The gate's unlocked!!!One of the big questions we are currently debating on twitter deals with the use of  data publicly available online. Given the current events regarding how governments are using information published online by their own citizens, we could conclude that no data is, or for that matter ever was, private! But as researchers interested in the prosumer phenomenon (online users who consume and produce content available on the web) a key issue arises when doing research online:

  • Can we use information that is publicly available online, i.e., that can be accessed without a password by any individual, for research purposes?
  • What ethics should we observe in this case?

Researching online data that is produced and made available online voluntarily, or involuntarily, by the regular citizen is so new, even to those in Technology Enhanced Learning (TEL), that we are still trying to make sense of how to go about this. Publications regarding this matter are still scare, and even those that I have had access to deal mainly with the issues of anonymity (Here is a recent example). A big issue indeed, especially in a time where participating online means to create an online digital footprint that not only allows information to be traced back to an individual; it also creates, to a certain extent, a (re)presentation of a given ‘self’, voluntarily or involuntarily… In TEL we call this “Digital Identities” (more on this in a forthcoming post).  Digital identities disclose personal, and sometimes private, information within the social environments that are created online and in which individuals interact, we assume, on their own will. But do they always do consciously of the publicness of the information they publish? Do they perceive their participation online as an form of creating and publishing information?

This then begs the question:

  • Is, can or should such information be automatically converted into research data? In other words are we, as researchers, entitled to use any data that is publicly available, even if we claim that it is only being used for research purposes?

My gut feeling is that no, we cannot! Just because the information is made publicly online and therefore accessible to use, I, as a researcher, am not entitled to use it without previously seeking and obtaining consent from its creator. This, obviously, generates more obstacles than those researchers would probably like to experience, but the truth is that collecting publicly available information without the consent of its producers does not seem right to me for the following reasons:

  1. We (people engaged in TEL) need to step outside of our own taken-for-granted understanding of online participation, and note that many people don’t realise, or at least have not given it considerate thought, that online communication can be public and that interaction online, by its very nature of written speech are more durable than equivalent forms of face-to-face interaction.
  2. Anonymity and confidentiality are topics that need to be discussed with the research participant independently of the type of information we want to use. Just because the content is there available to the world, it doesn’t mean it’s available for the take. That is invading the public sphere of an individual, if that makes any sense(!), because as it becomes research data we will be exposing (transferring even!) it to other public spaces.   of its owner.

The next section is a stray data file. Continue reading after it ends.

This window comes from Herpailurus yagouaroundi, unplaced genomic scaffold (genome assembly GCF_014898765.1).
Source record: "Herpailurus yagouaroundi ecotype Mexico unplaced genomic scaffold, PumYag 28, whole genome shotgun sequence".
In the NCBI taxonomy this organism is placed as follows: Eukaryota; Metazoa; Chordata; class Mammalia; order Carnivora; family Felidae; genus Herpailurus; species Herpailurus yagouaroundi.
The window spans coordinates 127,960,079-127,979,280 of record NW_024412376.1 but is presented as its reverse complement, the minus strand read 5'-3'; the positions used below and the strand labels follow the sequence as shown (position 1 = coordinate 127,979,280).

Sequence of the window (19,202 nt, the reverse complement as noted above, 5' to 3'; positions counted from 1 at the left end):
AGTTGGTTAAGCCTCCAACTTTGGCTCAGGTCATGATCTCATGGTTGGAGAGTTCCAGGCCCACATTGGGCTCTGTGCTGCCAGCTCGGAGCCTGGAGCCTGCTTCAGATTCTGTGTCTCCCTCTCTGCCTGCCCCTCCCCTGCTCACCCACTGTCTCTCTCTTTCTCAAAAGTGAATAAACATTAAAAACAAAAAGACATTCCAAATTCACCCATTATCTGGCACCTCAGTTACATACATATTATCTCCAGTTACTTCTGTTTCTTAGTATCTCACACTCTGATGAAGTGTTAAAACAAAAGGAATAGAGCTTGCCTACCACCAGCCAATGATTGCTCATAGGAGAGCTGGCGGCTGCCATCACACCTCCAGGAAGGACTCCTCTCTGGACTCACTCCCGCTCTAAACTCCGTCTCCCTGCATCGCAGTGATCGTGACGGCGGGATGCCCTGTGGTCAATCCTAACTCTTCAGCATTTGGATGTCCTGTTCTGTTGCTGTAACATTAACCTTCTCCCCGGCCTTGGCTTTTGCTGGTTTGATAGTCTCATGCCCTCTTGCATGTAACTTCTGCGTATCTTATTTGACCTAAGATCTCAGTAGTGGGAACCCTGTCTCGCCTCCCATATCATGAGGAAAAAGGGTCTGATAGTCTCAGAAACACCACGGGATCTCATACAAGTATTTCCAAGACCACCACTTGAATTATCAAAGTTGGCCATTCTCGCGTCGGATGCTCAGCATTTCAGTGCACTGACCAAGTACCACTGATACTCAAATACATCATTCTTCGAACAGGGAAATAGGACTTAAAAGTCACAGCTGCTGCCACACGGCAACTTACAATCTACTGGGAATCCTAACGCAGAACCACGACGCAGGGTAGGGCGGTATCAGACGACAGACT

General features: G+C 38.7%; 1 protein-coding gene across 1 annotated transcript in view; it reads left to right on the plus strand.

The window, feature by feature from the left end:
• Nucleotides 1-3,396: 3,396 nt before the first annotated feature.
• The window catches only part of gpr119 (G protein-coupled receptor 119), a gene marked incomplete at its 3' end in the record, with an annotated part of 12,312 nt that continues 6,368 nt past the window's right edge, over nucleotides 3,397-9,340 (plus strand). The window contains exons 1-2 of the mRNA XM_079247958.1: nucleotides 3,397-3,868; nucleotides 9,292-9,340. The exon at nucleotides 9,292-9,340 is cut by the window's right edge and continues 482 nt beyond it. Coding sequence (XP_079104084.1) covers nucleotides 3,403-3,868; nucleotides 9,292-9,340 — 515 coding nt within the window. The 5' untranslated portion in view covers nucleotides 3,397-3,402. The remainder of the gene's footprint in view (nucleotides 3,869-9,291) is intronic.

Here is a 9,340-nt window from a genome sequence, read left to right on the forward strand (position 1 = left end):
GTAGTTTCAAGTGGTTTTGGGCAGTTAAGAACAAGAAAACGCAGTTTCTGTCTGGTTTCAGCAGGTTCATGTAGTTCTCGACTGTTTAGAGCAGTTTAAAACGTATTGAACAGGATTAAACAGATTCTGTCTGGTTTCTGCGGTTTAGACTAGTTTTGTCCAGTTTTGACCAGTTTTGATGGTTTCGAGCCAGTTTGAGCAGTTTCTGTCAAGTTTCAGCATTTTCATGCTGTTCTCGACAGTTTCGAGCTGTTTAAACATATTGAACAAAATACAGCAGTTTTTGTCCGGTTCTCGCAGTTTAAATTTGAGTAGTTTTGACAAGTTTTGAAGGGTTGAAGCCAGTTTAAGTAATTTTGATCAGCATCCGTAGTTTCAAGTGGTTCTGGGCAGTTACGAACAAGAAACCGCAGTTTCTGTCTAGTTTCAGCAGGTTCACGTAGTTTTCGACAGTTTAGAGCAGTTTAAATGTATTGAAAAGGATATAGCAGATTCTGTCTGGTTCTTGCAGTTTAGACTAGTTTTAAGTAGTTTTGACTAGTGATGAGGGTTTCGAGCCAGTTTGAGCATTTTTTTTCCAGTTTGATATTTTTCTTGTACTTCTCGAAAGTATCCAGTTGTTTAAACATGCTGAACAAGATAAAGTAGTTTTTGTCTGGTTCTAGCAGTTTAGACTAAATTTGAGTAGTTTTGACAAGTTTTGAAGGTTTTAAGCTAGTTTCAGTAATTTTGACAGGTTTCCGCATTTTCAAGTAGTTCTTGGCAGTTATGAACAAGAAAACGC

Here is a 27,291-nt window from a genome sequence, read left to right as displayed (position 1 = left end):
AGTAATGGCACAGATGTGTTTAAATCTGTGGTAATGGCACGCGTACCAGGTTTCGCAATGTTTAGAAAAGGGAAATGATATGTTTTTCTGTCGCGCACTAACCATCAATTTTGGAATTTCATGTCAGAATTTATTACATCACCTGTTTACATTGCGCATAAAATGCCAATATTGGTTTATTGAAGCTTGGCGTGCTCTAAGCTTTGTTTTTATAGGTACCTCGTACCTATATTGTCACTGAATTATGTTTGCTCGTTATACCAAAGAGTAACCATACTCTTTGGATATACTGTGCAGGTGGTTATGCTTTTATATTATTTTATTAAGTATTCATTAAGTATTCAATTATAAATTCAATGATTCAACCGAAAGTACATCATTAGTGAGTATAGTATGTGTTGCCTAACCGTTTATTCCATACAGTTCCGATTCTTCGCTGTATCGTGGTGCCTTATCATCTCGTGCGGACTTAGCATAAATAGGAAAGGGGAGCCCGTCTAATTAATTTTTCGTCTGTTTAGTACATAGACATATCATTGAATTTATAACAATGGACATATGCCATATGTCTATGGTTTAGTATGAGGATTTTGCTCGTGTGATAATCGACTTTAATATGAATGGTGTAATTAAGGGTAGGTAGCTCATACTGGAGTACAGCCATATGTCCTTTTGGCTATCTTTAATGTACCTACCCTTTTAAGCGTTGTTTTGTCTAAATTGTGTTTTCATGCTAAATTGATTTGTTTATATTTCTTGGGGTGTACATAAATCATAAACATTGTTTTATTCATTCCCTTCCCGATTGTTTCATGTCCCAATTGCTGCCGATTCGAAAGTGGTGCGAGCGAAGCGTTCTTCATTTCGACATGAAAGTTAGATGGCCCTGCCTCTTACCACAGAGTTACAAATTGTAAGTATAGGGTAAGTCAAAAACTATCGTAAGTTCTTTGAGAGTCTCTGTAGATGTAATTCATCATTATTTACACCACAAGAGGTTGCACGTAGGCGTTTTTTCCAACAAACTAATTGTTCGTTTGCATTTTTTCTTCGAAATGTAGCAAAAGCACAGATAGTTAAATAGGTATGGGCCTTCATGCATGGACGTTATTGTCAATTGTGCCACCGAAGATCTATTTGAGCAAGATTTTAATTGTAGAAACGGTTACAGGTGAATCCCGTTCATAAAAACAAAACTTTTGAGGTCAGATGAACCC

3. I truly believe that every research participants has the right to know he/she is one. This is not merely a courtesy on the part of the researcher, it is a right that they have! Content produced online, unless stated otherwise, belongs to its producer and should therefore be treated as such. (….maybe what we need is a creative commons license for research purposes! ]

Niessenbaum and Zimmer, amongst others, talk about contextual integrity, a theory that rejects the notion that information types fit into a rigid dichotomy of public or private.’ “Instead, there is potentially an indefinite variety of types of information that could feature in the informational norms of a given context, and whose categorization might shift from one context to another.” (Zimmer, 2008,  p.116)

Although I am very amenable to the argument of context, and that nothing is absolute, and everything is relative [getting philosophical now!], I think that the context of research practice begs for informed consent independently of the research data being publicly and privately available. In my opinion, converting online information into research data should always be an opt in, and not an opt out, activity involving those to whom the information belongs.

…but as usual, this is only my 2 cents and I look forward to other people’s views on this.

Peer review, open access, and transparency. The way it should be…!?

August 15th, 2013 by Cristina Costa

A couple of months ago David Walker asked me to review a paper for a new Academic Journal of which he is one of the editors. He told me it was an open access journal focused on practice and I immediately said yes! I just cannot say no to open access or perspectives on practice. I just can’t! So I became a reviewer of the Journal of Perspectives in Applied Academic Practice.

As I started going through the first paper I had to review, I noticed that the author’s name was disclosed. There was even a short biography about his academic career. I was intrigued, almost shocked, I must confess. I immediately emailed David reporting the “tragedy” of having learnt the name and background of the author whose article I was about to review. David’s answer was something like this: